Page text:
The massive Equifax data breach that’s making national headlines is estimated to impact nearly half of the U.S. population — or roughly 143 million people. While most of the news centers on the consumer identity theft impact, the real story in the financial services ecosystem is what this hack will cost banks, credit unions and issuers.
Let’s start with the basics. From what’s been publicly reported, there’s been 209,000 credit card numbers and 182,000 documents with personal information breached. These cyber thieves also got away with social security numbers, and a slew of other vital personal information that’s used to open up fraudulent accounts and commit identity theft. Limited personal data was also stolen from some UK and Canada residents.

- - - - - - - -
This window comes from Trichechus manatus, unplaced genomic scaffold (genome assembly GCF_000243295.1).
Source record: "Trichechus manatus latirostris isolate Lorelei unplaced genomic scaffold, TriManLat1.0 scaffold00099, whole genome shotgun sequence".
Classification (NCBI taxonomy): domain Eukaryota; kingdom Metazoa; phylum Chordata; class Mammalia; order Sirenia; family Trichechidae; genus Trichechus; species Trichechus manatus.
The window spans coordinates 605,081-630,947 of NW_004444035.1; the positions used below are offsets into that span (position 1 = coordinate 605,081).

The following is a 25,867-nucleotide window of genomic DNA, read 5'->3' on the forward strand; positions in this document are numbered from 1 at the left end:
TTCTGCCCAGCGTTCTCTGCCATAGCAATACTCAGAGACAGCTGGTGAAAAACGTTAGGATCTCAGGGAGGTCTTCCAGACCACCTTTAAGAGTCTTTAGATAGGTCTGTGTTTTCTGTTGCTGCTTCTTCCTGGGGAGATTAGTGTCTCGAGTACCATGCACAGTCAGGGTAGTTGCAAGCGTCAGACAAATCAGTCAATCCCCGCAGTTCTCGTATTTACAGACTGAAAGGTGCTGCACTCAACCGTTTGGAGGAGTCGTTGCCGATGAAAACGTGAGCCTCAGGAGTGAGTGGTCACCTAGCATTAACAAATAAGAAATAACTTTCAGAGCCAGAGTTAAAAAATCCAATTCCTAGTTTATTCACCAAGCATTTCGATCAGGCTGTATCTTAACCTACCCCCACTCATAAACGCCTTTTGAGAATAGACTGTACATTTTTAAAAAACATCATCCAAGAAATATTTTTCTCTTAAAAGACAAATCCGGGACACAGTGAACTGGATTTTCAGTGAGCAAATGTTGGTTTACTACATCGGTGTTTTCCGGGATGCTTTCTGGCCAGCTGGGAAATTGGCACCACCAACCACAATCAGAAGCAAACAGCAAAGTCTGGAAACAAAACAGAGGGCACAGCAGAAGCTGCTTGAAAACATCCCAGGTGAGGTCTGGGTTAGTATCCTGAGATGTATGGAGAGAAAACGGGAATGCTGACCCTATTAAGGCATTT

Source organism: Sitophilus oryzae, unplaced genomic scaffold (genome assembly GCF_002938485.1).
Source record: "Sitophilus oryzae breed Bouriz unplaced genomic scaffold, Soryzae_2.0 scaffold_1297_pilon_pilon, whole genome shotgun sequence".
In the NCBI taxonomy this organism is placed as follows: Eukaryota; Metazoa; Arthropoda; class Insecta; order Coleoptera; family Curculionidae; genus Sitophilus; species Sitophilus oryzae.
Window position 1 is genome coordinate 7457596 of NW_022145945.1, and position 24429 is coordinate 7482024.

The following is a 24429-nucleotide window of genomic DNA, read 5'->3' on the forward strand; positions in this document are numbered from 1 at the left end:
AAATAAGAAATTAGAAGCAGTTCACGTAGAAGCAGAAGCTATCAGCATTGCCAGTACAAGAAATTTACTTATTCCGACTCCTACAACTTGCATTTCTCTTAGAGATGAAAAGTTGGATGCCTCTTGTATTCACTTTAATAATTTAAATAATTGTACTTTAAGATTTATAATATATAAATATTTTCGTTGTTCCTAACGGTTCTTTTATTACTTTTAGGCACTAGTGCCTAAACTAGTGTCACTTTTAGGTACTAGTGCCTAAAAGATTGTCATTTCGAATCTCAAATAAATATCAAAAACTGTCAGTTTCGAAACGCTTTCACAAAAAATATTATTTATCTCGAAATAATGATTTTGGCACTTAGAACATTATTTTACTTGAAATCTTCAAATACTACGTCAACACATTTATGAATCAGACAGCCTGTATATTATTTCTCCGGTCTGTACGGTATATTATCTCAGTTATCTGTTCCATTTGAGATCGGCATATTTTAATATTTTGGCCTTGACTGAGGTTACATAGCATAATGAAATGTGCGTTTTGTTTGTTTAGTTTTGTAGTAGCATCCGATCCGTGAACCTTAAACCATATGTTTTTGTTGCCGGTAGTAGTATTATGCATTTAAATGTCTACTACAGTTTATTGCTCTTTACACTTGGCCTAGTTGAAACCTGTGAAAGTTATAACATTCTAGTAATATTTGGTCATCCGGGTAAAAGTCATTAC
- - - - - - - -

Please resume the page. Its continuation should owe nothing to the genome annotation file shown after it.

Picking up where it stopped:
For banks and credit unions, the real threat lies in the hackers’ ability to open fraudulent accounts, new credit cards and even entire lines of credit. This creates an endless trail of credit card fraud that can exponentially impact the rate of which synthetic fraud (accounts created with a fictitious identity) can spread.